Kisoro, Rubanda leaders call for decentralisation of emergency funds

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Kisoro, Rubanda leaders call for decentralisation of emergency funds
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Leaders from Kisoro and Rubanda Districts have raised concerns ove the centralization of emergency funds by the government, highlighting delays and insufficient responses to emergencies in their respective areas.

The government, through the Office of the Prime Minister in collaboration with the Ministry of Disaster Preparedness, currently manage emergency funds aimed at addressing disasters across the country.

According to district leaders, the current centralized approach often results in delayed or inadequate responses to emergencies such as natural disasters and other crises.

They argue that the process of seeking assistance from the Office of the Prime Minister can be lengthy and bureaucratic, hampering effective response efforts at the local level.

Stephen Ampeire Kasyaba, the Rubanda District LC5 Chairperson, expressed frustration over the lack of timely response from the central government when emergencies occur in their district.

He emphasized the need for decentralization of emergency funds, asserting that local governments are better positioned to swiftly and efficiently address emergencies within their jurisdictions.

"We have written several letters seeking emergency assistance from the Ministry of Disaster and the Office of the Prime Minister, but the biggest challenge we face is that we never receive a response. These days, when we write, we often include the phrase 'as usual, no response.' As the district Chairperson, I strongly advocate that the disaster funds should be allocated to the district because that is where the disaster occurs," said Kasyaba.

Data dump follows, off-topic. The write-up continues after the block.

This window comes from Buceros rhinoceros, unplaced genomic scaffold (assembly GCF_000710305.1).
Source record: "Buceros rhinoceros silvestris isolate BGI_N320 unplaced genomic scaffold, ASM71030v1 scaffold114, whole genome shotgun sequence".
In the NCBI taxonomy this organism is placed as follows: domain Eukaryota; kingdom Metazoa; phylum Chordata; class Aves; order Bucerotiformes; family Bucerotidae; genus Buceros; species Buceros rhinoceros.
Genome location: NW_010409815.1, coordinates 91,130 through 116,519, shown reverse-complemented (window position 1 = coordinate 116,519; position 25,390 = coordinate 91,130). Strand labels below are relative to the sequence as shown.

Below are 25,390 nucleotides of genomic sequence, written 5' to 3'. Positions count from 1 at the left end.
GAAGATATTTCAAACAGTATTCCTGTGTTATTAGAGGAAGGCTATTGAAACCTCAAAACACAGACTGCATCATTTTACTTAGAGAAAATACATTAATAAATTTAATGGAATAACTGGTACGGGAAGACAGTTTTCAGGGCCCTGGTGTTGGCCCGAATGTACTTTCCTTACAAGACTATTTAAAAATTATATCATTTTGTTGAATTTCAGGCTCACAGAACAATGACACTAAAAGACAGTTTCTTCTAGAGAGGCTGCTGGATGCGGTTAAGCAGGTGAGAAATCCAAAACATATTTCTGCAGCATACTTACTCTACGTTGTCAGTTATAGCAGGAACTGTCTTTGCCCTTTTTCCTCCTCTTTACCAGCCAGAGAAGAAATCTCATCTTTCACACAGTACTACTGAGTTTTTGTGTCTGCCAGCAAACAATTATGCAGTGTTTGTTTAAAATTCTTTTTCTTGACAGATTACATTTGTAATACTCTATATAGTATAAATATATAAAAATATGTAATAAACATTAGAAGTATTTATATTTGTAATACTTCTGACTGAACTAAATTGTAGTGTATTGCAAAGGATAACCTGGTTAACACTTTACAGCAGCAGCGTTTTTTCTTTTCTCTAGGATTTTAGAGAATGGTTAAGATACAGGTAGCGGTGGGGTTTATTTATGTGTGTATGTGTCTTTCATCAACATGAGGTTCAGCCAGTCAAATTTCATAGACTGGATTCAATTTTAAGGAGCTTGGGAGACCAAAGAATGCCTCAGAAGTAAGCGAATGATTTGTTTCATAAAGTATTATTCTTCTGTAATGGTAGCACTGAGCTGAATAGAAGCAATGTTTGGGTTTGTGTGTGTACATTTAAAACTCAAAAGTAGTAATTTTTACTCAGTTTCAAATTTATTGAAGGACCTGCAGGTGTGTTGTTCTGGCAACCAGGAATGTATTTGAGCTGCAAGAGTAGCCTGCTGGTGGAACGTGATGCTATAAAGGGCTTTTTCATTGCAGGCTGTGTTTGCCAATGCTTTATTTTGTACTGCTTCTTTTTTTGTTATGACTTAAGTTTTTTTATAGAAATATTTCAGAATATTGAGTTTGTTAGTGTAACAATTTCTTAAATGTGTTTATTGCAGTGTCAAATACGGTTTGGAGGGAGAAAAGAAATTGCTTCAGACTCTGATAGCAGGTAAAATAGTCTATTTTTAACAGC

Similarly, Abel Bizimana, the Kisoro District LC5 Chairperson, highlighted the vulnerability of their district to natural disasters, especially during the rainy season.

He cited instances of damaged roads, destroyed crop gardens, and loss of lives due to the lack of sufficient resources and capacity at the local level to respond effectively.

"Due to climate change issues, Kisoro faces significant challenges as a highly disaster-prone area. As I speak, most of the roads are being blocked intermittently, making it difficult for us to maintain open roads for more than two days at a time. However, as a district, our capacity to clear these mudslides and maintain the roads is severely limited,"  Bizimana said.

These district leaders have called for a shift towards decentralization, advocating for emergency funds to be allocated directly to local governments.

They believe that empowering local authorities with resources and decision-making authority will enhance preparedness and response capabilities, ultimately safeguarding lives and livelihoods in vulnerable communities.

Due to its hilly terrain, the Kigezi Sub-region is prone to disasters related to climate change.

In Kisoro District 10 people died recently following  a mudslide which also destroyed  crops and houses.

Last week three people died  in Rubanda District's Butaare-Katojo Town Council following a heavy downpour which also destroyed several houses.

 

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